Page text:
Opposition to the New Deal

Opposition to the New Deal

Although many people supported Roosevelt’s programmes of reform and recovery after the Great Depression, there was also opposition to the New Deal. There were those on the Left who argued that New Deal policy was not going far enough to reform society. On the other hand, politicians and businessmen on the Right argued that the New Deal gave government too many powers.

This opposition was reflected in a number of individuals and organisations. As a man from a wealthy background, the President was criticised by some of his peers for the fact that it was in fact the rich who were targeted by high taxes. Roosevelt was even reportedly excluded from his social club in the aftermath of the New Deal.

However, the most notable person who opposed the New Deal was a Senator from Louisiana called Huey Long. Huey Long represented, in its most extreme form, the fears of many leftist critics as well as New Dealers. Long like many others accused Roosevelt’s plans of not going far enough in the assistance of the poorest members of society. As such, Long created his own alternative to the New Deal which was called "Share Our Wealth".

Long came up the a promise that he would confiscate anybody’s personal fortune that exceeded $3 million and redistribute the wealth to American families. Long also promised further reforms including the introduction of pensions for the old, a new national minimum wage, and free education and cheap food.

Long practically controlled the state of Louisiana and he was far from a squeaky clean character. It is well known that any politician who opposed him would be suitably dealt with. For example, he bribed members of the police force to gain control of the law while it is also reported that local elections were heavily fixed so he could not lose. In the state he was known as the "Kingfish". Long’s popularity was not limited to the South - there were over 27,000 Share Our Wealth clubs nationwide with about 8 million members.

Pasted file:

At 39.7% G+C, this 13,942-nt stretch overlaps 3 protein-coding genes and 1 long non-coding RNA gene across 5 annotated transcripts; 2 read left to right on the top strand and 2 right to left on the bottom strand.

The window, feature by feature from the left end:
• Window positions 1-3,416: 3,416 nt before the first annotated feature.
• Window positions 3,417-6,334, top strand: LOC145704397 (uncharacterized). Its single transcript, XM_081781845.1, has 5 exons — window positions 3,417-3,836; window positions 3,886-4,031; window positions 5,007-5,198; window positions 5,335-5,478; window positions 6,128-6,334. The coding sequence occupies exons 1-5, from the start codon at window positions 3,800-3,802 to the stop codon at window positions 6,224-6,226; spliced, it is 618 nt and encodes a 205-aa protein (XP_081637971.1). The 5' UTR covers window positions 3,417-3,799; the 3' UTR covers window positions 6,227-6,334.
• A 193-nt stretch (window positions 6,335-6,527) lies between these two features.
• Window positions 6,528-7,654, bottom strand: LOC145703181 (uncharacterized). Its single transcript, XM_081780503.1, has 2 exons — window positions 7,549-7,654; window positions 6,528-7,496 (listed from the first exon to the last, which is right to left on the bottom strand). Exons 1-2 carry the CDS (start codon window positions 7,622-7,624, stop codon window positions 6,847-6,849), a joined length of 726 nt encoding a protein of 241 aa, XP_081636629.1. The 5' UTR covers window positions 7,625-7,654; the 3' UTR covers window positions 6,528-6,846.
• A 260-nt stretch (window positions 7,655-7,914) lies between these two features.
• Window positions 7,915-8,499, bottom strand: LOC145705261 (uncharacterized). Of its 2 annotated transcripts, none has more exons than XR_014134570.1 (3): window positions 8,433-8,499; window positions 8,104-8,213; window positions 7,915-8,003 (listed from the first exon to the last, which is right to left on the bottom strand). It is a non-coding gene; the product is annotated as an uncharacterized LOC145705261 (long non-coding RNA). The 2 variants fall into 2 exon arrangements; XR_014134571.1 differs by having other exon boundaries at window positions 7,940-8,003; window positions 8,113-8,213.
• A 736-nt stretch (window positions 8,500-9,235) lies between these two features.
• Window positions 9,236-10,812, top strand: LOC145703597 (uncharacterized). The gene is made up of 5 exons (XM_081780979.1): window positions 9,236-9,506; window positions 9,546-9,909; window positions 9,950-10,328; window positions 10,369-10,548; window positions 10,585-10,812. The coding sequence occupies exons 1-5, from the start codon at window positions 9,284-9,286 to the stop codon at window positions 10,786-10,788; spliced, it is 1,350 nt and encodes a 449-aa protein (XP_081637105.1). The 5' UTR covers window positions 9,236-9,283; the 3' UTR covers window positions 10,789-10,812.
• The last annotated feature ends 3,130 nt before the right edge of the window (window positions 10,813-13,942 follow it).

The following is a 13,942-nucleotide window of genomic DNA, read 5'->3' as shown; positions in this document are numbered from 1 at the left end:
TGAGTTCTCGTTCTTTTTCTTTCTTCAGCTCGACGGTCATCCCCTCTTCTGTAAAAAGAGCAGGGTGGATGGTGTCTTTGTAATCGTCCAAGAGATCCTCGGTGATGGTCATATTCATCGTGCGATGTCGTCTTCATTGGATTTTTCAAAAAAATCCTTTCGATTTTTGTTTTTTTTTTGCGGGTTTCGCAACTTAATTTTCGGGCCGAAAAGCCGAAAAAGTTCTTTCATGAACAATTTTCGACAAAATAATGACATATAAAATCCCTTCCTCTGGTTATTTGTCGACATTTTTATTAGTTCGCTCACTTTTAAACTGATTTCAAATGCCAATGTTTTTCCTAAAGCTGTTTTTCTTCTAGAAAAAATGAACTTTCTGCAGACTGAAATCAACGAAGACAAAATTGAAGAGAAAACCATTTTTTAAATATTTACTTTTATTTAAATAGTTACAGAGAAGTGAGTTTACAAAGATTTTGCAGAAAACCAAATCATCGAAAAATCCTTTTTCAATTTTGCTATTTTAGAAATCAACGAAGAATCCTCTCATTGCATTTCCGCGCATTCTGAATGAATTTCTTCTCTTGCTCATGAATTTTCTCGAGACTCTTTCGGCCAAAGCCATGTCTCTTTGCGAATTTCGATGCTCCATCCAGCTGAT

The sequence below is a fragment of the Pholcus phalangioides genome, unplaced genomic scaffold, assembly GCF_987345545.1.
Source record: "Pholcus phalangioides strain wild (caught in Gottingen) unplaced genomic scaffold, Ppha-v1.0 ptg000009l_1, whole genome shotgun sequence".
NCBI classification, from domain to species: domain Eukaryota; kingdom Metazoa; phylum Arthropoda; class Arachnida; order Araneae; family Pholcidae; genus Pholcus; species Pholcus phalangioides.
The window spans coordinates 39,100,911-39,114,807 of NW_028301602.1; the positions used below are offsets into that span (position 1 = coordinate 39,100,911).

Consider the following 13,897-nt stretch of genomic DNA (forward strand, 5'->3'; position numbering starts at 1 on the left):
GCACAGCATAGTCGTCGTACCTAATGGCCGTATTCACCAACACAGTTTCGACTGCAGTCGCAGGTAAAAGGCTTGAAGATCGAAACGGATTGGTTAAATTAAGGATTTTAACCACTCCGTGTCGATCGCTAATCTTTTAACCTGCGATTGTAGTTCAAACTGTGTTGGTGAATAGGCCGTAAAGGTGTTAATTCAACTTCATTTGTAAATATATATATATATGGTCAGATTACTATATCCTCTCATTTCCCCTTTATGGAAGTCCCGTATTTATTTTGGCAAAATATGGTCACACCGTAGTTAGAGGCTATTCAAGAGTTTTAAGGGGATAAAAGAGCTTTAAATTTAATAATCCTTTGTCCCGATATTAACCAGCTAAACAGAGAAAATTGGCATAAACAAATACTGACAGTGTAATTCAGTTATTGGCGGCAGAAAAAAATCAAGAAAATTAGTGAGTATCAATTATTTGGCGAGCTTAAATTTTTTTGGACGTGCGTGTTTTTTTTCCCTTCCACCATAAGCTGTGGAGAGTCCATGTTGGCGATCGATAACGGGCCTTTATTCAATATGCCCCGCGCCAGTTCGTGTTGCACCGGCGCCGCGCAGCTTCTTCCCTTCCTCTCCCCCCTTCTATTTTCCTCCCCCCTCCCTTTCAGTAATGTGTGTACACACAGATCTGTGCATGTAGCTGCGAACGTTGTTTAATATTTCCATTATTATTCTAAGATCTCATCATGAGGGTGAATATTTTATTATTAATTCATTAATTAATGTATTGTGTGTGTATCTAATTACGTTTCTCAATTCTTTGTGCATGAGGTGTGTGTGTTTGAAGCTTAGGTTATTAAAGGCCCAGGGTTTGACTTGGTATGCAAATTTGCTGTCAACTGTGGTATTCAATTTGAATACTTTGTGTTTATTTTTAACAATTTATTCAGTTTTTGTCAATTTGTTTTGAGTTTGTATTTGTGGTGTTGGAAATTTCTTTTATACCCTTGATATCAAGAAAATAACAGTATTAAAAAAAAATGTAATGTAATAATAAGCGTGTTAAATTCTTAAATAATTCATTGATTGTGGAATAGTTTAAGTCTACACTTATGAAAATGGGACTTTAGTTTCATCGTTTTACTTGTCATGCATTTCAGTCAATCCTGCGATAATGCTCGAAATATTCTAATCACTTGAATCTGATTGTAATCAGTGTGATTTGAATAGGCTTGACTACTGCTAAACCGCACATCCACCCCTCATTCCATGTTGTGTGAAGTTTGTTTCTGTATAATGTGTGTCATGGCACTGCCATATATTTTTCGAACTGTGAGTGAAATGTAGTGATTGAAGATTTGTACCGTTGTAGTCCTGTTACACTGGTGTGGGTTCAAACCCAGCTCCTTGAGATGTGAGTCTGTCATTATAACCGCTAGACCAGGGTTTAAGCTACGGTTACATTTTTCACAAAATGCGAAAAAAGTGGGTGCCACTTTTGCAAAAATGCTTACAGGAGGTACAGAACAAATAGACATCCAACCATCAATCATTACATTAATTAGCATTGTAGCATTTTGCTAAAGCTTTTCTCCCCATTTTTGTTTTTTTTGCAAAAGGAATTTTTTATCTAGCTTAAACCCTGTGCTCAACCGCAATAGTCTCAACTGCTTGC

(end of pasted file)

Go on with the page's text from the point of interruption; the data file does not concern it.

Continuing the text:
However, in 1935 he was killed. A bodyguard fired a shot at a man who was attempting to assassinated Long, but the bullet missed its target, instead ricocheting off of a corridor wall and hitting Long in the stomach. It is unlikely that Roosevelt would have attracted enough voters to the polls to beat Roosevelt in the 1936 election, but his huge popularity does highlight the concerns of many poor, agrarian Americans.

Although Huey Long never offered a feasible alternative, he highlighted flaws in the New Deal. Revisionist historians recognise these weaknesses and argue that the excessive business influence on the NRA; the lack of redistributive taxation and a flawed social security system limited the success of FDR’s New Deal.

Opposition to the New Deal also came in the form of Father Charles Coughlin. The Catholic priest had a radio show on which he attacked Roosevelt for the same reasons as Long had: not going far enough to help the poor. He also said that the president was “anti-God”.

He set up the National Union for Justice and teamed up with Dr. Francis Townsend. Townsend devised the Townsend Act - a proposal for state-funded pensions. These two teamed up with Gerald Smith, who had taken over as the successor to Huey Long as the senator of Louisiana, and together the trio planned to try and win over the poor voters.

The New Deal also faced a lot of opposition from the Supreme Court.

The Supreme Court judges were primarily Republicans. This meant that it declared many of the acts passed by FDR unconstitutional. In 1935 it effectively declared the National Recovery Administration (NRA) illegal. In the following year it declared the Agricultural Adjustment Act (AAA) unconstitutional. The point made by the Supreme Court was that any efforts made to help farmers should come at a state level and not federal level. It argued that the it went against the Constitution for federal government to take on so many powers. 11 out of the 16 Alphabet Laws were declared unconstitutional in cases heard by the Supreme Court.

The 1936 election result illustrate that both the New Deal and Roosevelt faced opposition. In November 1936, Roosevelt won the election comfortably, but there was still over a third of voters who stood against him; the president received 27 million votes while Alf Landon, Roosevelt’s Republican oppositions, received 16 million votes (37 per cent)

Roosevelt’s victory was still a landslide and was certainly recognised as such. After all, Maine and Vermont were the only two states that he lost. Nevertheless, the result indicate that a sizeable opposition still stood against him.

See also: Was the New Deal a Success

MLA Citation/Reference

"Opposition to the New Deal". HistoryLearning.com. 2023. Web.